During the recent high-voltage drama about who would form the government in the Indian state of Karnataka, politicians were seen hurling choice invectives at each other. Horse-trading accusations are there during every multiple-seat election, but one other animal entered the equation this time around: the snake. When one politician referred to his opponents as snakes, he really lowered the bar of decency in public life, triggering feelings of revulsion among hapless citizens who had voted for these very people just a few days earlier. All this made some of us wonder which was the better condition to be in, Ophidiophobia—the fear of snakes, or Politicophobia, a hatred for politicians.
Both politicians and serpents have been revered and feared, as well as hated and loved for centuries. Of them, perhaps the snake is older; it has been around thousands of years and finds multiple references in holy books. In the Bible, Corinthians 11:3 had this to say:
“I am afraid however, that just as Eve was deceived by the serpent’s cunning, your minds may be led astray from your simple and pure devotion to Christ”.
Much before the Bible too, early references endorse a reverence for snakes in Egypt. That reverence was often mixed with fear, because of snake bites resulting in deaths. Thus emerged a class of people who knew how to extract venom from snakes and render them non-poisonous. Some even became street performers, taming reptiles to entertain people.
In India, Lord Shiva’s snake, Vasuki, is known as the king of snakes. Lord Vishnu’s association with sheshnag is famous too. These animals are still worshipped and feared here, as they have been in China, Japan, Korea, Thailand, and Cambodia. To our West, Italy and Greece have had cultures holding snakes on a lofty platform, as has been the case in many parts of North Africa. But the idea of charming the snakes is Indian. The modus operandi of this process to charm involves swaying the snake repeatedly to hypnotize the creature. This is a visual process because snakes cannot hear, never mind recent studies that suggest snakes may in fact hear through vibrations which transmit to their jawbone. If that can be shown conclusively, the enduring belief that snakes are deaf will have to be abandoned. But one wonders if they have done studies to see if snakes can be charmed without any music at all, for instance if the performer is a pantomime artist. If that works, the phrase “actions speak louder than words” will find endorsement.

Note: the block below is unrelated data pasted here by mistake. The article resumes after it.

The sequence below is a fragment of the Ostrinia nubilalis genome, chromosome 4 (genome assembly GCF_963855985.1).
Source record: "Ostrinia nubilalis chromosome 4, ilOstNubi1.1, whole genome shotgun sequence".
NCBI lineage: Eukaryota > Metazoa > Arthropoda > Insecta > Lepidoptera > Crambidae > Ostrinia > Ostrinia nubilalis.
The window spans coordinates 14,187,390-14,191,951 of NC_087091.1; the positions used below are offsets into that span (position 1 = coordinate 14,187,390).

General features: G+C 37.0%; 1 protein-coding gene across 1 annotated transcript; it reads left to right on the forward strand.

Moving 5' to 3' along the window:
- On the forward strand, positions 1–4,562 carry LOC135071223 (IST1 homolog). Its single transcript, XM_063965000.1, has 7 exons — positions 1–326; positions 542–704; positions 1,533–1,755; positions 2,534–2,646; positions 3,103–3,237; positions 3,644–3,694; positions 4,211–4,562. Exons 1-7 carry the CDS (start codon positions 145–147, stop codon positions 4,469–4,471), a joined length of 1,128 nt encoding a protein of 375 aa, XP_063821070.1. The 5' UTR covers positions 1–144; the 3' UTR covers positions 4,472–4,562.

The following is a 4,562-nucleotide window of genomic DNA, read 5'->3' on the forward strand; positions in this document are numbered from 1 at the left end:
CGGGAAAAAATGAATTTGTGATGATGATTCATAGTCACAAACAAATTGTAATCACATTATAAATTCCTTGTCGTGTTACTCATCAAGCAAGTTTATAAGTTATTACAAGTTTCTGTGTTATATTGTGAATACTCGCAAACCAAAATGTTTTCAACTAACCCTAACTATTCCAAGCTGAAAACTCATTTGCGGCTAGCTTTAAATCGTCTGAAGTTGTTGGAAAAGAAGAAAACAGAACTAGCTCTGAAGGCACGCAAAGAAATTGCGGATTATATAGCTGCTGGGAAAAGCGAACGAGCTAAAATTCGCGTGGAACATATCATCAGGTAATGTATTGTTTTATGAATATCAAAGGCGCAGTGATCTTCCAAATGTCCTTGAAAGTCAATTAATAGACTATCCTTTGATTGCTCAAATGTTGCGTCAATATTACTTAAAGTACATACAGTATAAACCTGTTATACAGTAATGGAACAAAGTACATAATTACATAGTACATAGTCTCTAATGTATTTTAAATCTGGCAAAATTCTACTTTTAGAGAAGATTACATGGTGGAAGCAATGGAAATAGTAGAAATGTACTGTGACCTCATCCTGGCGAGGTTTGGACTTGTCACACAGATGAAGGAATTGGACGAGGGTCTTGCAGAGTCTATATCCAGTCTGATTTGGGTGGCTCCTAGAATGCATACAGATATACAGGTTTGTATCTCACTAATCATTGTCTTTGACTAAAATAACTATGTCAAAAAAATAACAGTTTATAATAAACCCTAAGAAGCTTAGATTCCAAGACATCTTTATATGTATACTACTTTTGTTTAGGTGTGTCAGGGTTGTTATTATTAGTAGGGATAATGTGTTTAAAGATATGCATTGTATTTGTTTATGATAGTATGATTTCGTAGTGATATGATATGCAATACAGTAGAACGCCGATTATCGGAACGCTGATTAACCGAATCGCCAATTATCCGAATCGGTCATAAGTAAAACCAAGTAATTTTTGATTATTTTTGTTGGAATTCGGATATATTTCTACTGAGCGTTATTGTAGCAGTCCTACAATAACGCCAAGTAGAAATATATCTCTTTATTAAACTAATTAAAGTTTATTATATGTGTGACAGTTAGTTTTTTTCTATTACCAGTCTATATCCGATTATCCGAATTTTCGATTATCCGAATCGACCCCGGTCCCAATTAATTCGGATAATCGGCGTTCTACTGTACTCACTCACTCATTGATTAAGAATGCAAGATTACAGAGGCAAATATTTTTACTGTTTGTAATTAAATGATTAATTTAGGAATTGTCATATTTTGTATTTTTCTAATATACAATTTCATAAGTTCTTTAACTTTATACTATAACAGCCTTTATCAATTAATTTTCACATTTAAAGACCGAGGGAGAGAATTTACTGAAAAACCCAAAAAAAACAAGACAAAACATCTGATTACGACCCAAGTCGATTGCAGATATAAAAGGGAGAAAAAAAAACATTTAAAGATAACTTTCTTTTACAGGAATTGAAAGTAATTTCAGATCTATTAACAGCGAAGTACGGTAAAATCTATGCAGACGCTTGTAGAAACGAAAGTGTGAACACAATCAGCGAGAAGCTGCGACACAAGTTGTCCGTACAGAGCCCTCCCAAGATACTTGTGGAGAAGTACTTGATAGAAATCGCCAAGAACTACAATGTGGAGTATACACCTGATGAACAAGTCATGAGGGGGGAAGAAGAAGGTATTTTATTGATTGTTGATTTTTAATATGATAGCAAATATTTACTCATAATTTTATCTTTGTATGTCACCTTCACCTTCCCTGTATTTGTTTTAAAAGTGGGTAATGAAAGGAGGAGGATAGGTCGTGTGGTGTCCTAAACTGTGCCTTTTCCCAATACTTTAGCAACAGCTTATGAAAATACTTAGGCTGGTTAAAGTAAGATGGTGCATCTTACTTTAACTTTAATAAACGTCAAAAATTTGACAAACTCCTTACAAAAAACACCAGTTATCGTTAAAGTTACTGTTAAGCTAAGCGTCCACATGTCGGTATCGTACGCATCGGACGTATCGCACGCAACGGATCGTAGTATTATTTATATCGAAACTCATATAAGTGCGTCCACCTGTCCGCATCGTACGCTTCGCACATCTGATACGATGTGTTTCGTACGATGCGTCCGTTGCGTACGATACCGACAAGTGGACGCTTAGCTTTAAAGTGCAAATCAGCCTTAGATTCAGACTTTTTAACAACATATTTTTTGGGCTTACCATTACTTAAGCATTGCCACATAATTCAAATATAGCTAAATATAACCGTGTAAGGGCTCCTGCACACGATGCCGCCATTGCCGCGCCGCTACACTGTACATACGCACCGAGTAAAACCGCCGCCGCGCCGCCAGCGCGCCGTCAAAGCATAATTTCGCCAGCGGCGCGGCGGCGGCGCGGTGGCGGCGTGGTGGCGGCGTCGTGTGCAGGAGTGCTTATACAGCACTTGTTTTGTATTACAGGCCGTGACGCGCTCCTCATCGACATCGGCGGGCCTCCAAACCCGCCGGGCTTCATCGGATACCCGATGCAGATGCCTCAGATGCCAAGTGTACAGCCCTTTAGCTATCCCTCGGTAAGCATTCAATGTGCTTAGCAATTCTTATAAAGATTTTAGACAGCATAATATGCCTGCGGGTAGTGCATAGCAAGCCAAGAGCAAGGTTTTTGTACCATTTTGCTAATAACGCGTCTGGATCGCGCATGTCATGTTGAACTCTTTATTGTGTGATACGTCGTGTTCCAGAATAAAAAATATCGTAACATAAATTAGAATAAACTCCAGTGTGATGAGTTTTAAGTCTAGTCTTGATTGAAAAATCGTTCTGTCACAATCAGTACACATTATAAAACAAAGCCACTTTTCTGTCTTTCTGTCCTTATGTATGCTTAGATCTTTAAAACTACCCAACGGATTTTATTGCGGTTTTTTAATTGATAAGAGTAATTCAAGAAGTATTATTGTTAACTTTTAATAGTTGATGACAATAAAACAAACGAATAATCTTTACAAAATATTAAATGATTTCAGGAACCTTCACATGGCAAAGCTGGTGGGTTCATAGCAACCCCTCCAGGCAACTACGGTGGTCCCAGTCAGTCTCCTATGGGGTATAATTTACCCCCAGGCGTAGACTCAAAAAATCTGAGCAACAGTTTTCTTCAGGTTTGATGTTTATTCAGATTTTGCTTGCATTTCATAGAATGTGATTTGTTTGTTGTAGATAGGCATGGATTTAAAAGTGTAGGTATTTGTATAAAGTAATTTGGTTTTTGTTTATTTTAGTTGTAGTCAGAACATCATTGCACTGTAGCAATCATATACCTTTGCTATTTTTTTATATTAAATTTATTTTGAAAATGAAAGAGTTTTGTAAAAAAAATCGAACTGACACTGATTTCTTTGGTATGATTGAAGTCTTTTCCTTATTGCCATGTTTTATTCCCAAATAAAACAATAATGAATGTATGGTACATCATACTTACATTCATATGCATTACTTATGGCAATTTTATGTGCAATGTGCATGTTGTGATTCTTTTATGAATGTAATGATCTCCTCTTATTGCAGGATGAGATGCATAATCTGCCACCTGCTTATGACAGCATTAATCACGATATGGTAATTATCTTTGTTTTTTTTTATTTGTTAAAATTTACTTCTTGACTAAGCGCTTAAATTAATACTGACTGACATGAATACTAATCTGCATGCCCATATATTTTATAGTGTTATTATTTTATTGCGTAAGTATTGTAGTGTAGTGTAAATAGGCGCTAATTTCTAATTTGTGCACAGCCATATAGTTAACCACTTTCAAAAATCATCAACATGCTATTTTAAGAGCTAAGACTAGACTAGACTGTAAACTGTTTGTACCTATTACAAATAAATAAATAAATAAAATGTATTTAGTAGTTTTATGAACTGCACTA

Enter the Bottle Gourd
The instrument used for the job is called been, which is a generic name, the specific one being pungi. You blow into a pipe that enters a sound chamber made from a vegetable called bottle gourd, known to us by many other names like lauki, doodhi, kaddu and ghiya. The speciality of the bottle gourd is, when it is harvested young, it can be cooked like a vegetable, and when it is allowed to mature, it dries and hardens so we can make vessels with it, as also resonators for musical instruments. Two pipes stem out of this gourd, one for the melody and one for the drone. In a sense, the pungi works like bagpipes, with a melody and drone sound combined, as also a continuous flow of air. But it is harder to play, since unlike the bagpipes, its chamber cannot be pressed to push the air out to make music.
But, while pungi is what snake charmers play to hypnotize a snake, it hasn’t been used too much in the recording studio. Instead of pungi, composer Kalyanji, the man most associated with the snake charmer’s been, decided to play an early French synthesizer called clavioline to simulate the pungi’s sounds, initially in Naag Panchmi (1953). The key song here was the Asha Bhosle-rendered “O naag kaheen ja basiyo re”.